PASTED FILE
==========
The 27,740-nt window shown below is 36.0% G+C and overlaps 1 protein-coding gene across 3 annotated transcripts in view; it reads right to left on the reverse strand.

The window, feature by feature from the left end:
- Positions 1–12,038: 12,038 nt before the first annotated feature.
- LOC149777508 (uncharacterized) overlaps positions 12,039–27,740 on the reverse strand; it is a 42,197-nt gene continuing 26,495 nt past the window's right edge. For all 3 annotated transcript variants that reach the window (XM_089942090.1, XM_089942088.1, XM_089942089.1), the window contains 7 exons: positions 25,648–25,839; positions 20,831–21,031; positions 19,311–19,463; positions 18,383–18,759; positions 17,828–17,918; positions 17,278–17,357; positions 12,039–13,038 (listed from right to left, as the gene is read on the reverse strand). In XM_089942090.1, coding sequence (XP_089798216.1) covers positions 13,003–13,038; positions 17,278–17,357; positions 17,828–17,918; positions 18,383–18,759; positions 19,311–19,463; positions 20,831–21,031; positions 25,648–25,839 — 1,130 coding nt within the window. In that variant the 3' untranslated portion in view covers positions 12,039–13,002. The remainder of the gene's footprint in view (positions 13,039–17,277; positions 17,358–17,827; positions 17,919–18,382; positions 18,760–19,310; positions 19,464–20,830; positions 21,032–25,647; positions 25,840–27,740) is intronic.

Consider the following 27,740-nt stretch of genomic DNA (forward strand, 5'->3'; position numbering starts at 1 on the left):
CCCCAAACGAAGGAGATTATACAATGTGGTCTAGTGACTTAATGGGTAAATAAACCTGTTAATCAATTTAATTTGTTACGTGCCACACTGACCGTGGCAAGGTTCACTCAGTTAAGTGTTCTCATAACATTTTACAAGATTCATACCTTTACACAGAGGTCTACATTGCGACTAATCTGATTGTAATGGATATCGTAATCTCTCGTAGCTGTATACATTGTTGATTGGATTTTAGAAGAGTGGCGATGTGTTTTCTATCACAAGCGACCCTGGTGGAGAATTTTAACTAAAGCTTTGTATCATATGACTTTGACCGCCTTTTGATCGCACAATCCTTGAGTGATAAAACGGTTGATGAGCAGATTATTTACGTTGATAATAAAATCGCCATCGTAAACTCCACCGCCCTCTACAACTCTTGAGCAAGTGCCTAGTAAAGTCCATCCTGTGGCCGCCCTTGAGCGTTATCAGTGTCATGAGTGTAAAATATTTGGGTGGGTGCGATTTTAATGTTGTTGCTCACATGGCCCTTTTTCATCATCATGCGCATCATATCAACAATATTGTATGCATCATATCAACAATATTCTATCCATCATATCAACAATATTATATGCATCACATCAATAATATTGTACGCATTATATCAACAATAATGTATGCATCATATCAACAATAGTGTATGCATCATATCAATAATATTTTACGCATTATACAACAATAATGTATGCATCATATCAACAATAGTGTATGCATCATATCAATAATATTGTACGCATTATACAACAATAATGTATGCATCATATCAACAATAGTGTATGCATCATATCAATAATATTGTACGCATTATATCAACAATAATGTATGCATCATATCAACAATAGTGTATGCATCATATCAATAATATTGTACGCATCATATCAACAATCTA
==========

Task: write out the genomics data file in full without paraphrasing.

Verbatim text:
The 27,740-nt window shown below is 36.0% G+C and overlaps 1 protein-coding gene across 3 annotated transcripts in view; it reads right to left on the reverse strand.

The window, feature by feature from the left end:
- Positions 1–12,038: 12,038 nt before the first annotated feature.
- LOC149777508 (uncharacterized) overlaps positions 12,039–27,740 on the reverse strand; it is a 42,197-nt gene continuing 26,495 nt past the window's right edge. For all 3 annotated transcript variants that reach the window (XM_089942090.1, XM_089942088.1, XM_089942089.1), the window contains 7 exons: positions 25,648–25,839; positions 20,831–21,031; positions 19,311–19,463; positions 18,383–18,759; positions 17,828–17,918; positions 17,278–17,357; positions 12,039–13,038 (listed from right to left, as the gene is read on the reverse strand). In XM_089942090.1, coding sequence (XP_089798216.1) covers positions 13,003–13,038; positions 17,278–17,357; positions 17,828–17,918; positions 18,383–18,759; positions 19,311–19,463; positions 20,831–21,031; positions 25,648–25,839 — 1,130 coding nt within the window. In that variant the 3' untranslated portion in view covers positions 12,039–13,002. The remainder of the gene's footprint in view (positions 13,039–17,277; positions 17,358–17,827; positions 17,919–18,382; positions 18,760–19,310; positions 19,464–20,830; positions 21,032–25,647; positions 25,840–27,740) is intronic.

Consider the following 27,740-nt stretch of genomic DNA (forward strand, 5'->3'; position numbering starts at 1 on the left):
CCCCAAACGAAGGAGATTATACAATGTGGTCTAGTGACTTAATGGGTAAATAAACCTGTTAATCAATTTAATTTGTTACGTGCCACACTGACCGTGGCAAGGTTCACTCAGTTAAGTGTTCTCATAACATTTTACAAGATTCATACCTTTACACAGAGGTCTACATTGCGACTAATCTGATTGTAATGGATATCGTAATCTCTCGTAGCTGTATACATTGTTGATTGGATTTTAGAAGAGTGGCGATGTGTTTTCTATCACAAGCGACCCTGGTGGAGAATTTTAACTAAAGCTTTGTATCATATGACTTTGACCGCCTTTTGATCGCACAATCCTTGAGTGATAAAACGGTTGATGAGCAGATTATTTACGTTGATAATAAAATCGCCATCGTAAACTCCACCGCCCTCTACAACTCTTGAGCAAGTGCCTAGTAAAGTCCATCCTGTGGCCGCCCTTGAGCGTTATCAGTGTCATGAGTGTAAAATATTTGGGTGGGTGCGATTTTAATGTTGTTGCTCACATGGCCCTTTTTCATCATCATGCGCATCATATCAACAATATTGTATGCATCATATCAACAATATTCTATCCATCATATCAACAATATTATATGCATCACATCAATAATATTGTACGCATTATATCAACAATAATGTATGCATCATATCAACAATAGTGTATGCATCATATCAATAATATTTTACGCATTATACAACAATAATGTATGCATCATATCAACAATAGTGTATGCATCATATCAATAATATTGTACGCATTATACAACAATAATGTATGCATCATATCAACAATAGTGTATGCATCATATCAATAATATTGTACGCATTATATCAACAATAATGTATGCATCATATCAACAATAGTGTATGCATCATATCAATAATATTGTACGCATCATATCAACAATCTA